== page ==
Ever been transported back in time?

If I ever hear the Beatles singing ‘I wanna hold your hand’ I am carried back to an old record player in the corner of the dining room of the family home and the memory of sisters crazy about the Beatles. I can’t quite remember which of my sisters, but I do remember the Beatles craze in our household.

Music is amazing at evoking a memory of a time in life, isn’t it? Perhaps a particular song on the radio rekindles the poignancy of a difficult time, or brings back the warmth of a special event, such as a wedding.

 

I can’t quite remember when I first heard Rhapsody in Blue by George Gershwin, but I do remember that in my teens it seemed like the most exciting piece of music I’d ever heard in my short life thus far. And when I hear it again I recall trying to listen to a recording of it with headphones in a library while an elderly gent nearby was singing to the music he was listening to. Walled within his headphones, he was unaware that the whole library could hear his ambitious swoops to the high notes. As we all chuckled at his obvious enjoyment, I made a note to self not to do the same with the exciting music I was enjoying. I soon ordered the piano score and started working through its 30 pages. It is still one of my favourite pieces because of Gershwin’s wonderful blend of jazz and classical styles. And it brings back other memories of my teen years when I was exploring other music I hadn’t heard before.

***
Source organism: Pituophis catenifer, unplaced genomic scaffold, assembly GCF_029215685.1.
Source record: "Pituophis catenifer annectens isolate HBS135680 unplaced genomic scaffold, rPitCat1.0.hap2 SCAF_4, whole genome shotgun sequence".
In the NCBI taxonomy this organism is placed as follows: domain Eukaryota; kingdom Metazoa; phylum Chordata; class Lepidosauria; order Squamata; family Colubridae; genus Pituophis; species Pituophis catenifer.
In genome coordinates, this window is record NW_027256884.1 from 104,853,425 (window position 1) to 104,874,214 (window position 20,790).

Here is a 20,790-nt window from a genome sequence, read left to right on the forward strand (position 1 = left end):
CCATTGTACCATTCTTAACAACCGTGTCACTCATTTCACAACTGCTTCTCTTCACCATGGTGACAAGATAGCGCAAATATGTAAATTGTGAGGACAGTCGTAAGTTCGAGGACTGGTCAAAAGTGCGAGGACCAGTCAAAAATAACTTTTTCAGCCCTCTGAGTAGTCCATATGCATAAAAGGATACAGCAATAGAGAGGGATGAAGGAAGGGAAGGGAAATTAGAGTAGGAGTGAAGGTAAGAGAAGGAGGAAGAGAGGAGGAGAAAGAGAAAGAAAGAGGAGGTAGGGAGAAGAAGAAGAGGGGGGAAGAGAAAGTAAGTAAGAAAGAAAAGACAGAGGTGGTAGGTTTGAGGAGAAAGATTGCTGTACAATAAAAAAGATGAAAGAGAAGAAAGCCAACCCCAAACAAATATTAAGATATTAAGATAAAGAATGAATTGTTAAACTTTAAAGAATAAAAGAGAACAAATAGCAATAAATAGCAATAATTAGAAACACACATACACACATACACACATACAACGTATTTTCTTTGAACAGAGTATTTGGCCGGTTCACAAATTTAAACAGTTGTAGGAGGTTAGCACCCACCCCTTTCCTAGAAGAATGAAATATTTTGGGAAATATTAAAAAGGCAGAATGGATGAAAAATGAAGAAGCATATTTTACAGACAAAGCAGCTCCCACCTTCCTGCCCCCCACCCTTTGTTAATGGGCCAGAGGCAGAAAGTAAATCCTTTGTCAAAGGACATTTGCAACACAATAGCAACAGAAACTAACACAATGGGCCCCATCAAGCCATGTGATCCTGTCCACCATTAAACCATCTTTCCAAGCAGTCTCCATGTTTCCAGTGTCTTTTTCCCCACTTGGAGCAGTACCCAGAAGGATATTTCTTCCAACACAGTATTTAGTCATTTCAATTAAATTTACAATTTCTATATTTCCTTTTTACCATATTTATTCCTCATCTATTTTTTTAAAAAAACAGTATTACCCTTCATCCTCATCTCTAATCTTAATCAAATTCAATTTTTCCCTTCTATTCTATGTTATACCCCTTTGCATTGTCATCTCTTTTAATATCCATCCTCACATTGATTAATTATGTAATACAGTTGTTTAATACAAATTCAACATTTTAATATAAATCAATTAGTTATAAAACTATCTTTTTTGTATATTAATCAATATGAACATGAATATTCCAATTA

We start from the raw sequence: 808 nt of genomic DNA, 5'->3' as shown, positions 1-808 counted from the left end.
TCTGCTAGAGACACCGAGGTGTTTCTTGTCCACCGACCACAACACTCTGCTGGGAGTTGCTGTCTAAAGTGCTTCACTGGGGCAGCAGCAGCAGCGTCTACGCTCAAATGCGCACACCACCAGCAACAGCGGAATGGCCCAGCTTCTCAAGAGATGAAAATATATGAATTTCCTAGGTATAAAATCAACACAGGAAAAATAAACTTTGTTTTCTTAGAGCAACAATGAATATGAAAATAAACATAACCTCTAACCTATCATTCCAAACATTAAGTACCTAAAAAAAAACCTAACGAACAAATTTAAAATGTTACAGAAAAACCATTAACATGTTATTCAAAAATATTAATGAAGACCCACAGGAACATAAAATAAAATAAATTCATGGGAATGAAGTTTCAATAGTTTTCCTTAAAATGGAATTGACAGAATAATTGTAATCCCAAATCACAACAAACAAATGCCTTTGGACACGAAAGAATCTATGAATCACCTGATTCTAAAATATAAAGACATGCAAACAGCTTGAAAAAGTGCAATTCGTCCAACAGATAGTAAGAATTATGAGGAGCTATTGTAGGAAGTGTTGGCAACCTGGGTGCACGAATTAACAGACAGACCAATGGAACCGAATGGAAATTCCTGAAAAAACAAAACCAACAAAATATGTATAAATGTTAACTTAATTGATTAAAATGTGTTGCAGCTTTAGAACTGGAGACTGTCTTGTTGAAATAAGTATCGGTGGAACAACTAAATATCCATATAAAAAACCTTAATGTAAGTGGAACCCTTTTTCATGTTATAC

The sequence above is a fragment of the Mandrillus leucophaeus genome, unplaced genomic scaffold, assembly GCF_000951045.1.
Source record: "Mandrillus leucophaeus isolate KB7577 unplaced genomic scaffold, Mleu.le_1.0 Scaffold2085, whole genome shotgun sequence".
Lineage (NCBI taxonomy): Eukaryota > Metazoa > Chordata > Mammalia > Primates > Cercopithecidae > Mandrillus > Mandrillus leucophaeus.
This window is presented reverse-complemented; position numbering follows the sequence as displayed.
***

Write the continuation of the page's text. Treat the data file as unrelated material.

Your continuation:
All of this to say that music has a big part to play in the story of our lives whether we are listeners or performers. Being a listener can be an inspiration in itself to those who perform. Those who have listened to performances and expressed their appreciation will have had more of an influence than they probably realise. And being a performer offers a lifetime of rich experiences playing in various contexts and meeting folks from all walks of life who have a similar love of music. And it potentially offers a lifetime of memories to the audience.

Do you have a story of how a particular piece of music sparks a memory of a particular event or time period? Whatever emotion it stirs I hope it’s a positive reflection for you.

Musical time travel works well to the past. I’m not so sure that it does to the future. Still, funny to think that all around us now we are listening to or playing music that could strongly impact tomorrow’s memory with what happened today!

 

4 thoughts on “Musical Time Travel

  1. So true Delwyn. I find music is a very memorable and emotional way of remembering people who have, and are, part of our life’s journeys.

  2. Keith Green is the one that always gets me! I grew up with my dad often playing Keith Green around the house. At Easter time, I remember him playing ‘The Victor’. It got to the point where my brother and I wrote down and learned the lyrics for every song so we could sing along!

    • And they were great lyrics too. Interesting – last night I binge listened to Keith Green. Hadn’t listened to his music for a long time. His piano style very much shows his classical background and passion for his message comes through with the way he sings his music.

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